Northern toy drive a continuing effort


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More than 3,000 gift bags have been purchased and handed out to children in northern Manitoba.

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Hey there, time traveller!
This article was published 29/12/2020 (884 days ago), so information in it may no longer be current.

More than 3,000 gift bags have been purchased and handed out to children in northern Manitoba.

The gift bags include one orange, two Werther’s Originals, one chocolate, two pieces of gum, a candy cane and a note to let the recipients know they’re being thought of.

Falling short of their $50,000 fundraising goal thus far, the gift bags are a means of getting something up to them, key organizer Christopher Henry said.

Gifts are seen being loaded up for northern children as part of an ongoing toy drive. (Submitted)

“That was more important than giving them nothing, with the hope that we can get something else up to them after Christmas,” he said, adding that all of the gift bags reached children in time for Christmas.

The ultimate goal is to give each of these children a gift, purchased from a Manitoba toy store, as approximately 850 children already have.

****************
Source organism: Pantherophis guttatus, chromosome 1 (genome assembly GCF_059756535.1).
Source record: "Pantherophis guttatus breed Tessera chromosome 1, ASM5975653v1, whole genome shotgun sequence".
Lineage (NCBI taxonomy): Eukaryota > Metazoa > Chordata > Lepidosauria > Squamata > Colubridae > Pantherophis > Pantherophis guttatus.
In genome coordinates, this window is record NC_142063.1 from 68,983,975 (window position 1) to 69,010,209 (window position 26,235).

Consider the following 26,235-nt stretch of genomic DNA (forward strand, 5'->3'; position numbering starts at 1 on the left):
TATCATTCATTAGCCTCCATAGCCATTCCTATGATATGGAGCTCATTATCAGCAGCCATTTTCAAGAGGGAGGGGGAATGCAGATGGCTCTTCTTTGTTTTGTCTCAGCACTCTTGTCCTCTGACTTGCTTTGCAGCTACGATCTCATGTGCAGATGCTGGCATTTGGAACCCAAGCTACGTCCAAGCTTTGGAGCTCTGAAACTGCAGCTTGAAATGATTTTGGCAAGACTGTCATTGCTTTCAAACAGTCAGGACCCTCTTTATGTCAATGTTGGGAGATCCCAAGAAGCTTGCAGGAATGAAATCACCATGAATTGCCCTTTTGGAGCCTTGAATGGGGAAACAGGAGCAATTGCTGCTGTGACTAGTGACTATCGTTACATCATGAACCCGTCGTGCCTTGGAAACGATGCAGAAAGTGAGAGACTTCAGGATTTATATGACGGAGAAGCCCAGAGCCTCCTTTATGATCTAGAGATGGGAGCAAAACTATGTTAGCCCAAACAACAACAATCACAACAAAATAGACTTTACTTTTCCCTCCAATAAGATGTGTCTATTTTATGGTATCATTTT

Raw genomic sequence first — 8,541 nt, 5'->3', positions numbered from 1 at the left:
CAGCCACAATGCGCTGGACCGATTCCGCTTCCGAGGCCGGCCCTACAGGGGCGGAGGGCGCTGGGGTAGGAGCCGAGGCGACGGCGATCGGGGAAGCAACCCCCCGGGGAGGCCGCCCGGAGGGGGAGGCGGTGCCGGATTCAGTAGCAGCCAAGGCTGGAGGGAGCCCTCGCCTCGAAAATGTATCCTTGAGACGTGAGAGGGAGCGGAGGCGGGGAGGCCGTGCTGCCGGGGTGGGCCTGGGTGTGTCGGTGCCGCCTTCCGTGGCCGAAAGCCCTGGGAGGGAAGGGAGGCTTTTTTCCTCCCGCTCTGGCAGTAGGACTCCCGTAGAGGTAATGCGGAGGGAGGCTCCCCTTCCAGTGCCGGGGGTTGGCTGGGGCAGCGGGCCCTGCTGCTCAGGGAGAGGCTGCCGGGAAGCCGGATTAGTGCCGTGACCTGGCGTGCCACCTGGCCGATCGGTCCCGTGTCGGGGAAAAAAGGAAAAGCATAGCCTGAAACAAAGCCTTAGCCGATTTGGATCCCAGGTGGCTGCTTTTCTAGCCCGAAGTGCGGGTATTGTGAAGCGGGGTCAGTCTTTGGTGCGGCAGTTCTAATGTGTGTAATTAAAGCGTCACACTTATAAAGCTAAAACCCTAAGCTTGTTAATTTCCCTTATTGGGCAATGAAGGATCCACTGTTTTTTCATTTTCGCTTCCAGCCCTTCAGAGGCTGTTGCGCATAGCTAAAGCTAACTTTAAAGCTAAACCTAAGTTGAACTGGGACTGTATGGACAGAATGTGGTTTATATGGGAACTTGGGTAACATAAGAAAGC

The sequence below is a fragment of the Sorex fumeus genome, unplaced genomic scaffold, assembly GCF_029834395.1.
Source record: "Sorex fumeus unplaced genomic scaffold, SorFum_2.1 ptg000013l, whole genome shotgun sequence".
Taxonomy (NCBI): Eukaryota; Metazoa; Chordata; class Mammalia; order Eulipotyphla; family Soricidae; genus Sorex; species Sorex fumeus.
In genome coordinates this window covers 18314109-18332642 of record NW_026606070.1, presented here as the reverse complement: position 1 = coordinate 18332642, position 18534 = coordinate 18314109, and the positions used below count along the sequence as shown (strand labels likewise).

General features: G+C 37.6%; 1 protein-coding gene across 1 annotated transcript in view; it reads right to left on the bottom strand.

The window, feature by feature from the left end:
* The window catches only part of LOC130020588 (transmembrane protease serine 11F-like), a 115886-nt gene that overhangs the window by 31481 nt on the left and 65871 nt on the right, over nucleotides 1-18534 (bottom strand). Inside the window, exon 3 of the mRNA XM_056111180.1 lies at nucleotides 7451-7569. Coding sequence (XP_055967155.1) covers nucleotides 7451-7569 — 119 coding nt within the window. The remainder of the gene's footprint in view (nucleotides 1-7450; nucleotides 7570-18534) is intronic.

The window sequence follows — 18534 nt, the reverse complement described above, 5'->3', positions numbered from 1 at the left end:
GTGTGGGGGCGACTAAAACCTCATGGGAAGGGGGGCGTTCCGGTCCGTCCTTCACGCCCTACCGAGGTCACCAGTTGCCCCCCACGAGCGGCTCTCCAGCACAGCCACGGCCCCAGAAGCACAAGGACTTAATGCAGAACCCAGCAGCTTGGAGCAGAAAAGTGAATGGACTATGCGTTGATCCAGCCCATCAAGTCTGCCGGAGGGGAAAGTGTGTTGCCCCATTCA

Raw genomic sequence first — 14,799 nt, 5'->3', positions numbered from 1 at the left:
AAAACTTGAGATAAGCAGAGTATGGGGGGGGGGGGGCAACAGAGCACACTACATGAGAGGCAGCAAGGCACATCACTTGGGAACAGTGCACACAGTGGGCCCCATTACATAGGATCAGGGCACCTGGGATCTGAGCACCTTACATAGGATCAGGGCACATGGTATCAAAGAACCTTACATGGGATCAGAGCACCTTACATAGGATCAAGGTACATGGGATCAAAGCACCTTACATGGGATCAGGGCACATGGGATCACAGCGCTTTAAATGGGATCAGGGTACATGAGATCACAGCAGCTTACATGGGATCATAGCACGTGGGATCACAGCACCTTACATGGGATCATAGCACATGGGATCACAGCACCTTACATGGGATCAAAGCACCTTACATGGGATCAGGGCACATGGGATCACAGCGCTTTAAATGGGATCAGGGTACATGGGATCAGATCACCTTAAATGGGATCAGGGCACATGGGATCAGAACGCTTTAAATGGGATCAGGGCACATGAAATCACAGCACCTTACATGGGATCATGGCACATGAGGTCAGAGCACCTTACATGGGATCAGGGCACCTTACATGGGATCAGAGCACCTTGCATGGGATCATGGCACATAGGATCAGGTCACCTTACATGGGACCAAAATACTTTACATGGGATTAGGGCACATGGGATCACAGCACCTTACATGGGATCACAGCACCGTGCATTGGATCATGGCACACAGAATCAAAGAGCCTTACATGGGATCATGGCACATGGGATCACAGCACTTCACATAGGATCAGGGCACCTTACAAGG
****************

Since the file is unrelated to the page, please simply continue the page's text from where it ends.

These include approximately 400 children in Red Sucker Lake and 450 children in Wasagamack, all under the age of 10.

Approximately 1,050 children in Garden Hill and 1,100 children in St. Teresa Point received just the gift bags thus far.

Henry said that donations are still coming in, with a few thousand dollars collected since they counted a total of $14,900 just before Christmas.

“We’re going to continue to push and see what we can do before New Year’s, and the drive continues,” he said. “If I continue to get donations after the first of January, we’re going to continue to ship presents up there.”

Four Arrows Regional Health Authority food security manager Byron Beardy captures a photo of people helping load presents for northern children recently. (Submitted)

The province-wide toy drive builds off an effort at Canadian Forces Base Shilo, where soldiers collected gifts for northern children earlier this month.

As reported last week, an initial group of 40 military members from the 2nd Battalion Princess Patricia’s Canadian Light Infantry have been deployed to Shamattawa First Nation, where they will help establish an alternative isolation area in a local school in order to help keep an outbreak of COVID-19 at bay.

Henry, who co-founded Winnipeg-based health-care business IcMD, caught wind of the effort and linked up with Canadian Forces officials to see what they could do to help.

Some gifts and gift bags were shipped north via the Canadian Forces, while others were shipped free of charge by Perimeter Aviation.

Given that planning didn’t begin until six days before Christmas, Henry said he’s impressed they were able to raise so much so quickly, albeit shy of their goal.

Donations can still be made online at

Members of the Canadian Forces help load gifts bound for northern children. (Submitted)


» Twitter: @TylerClarkeMB


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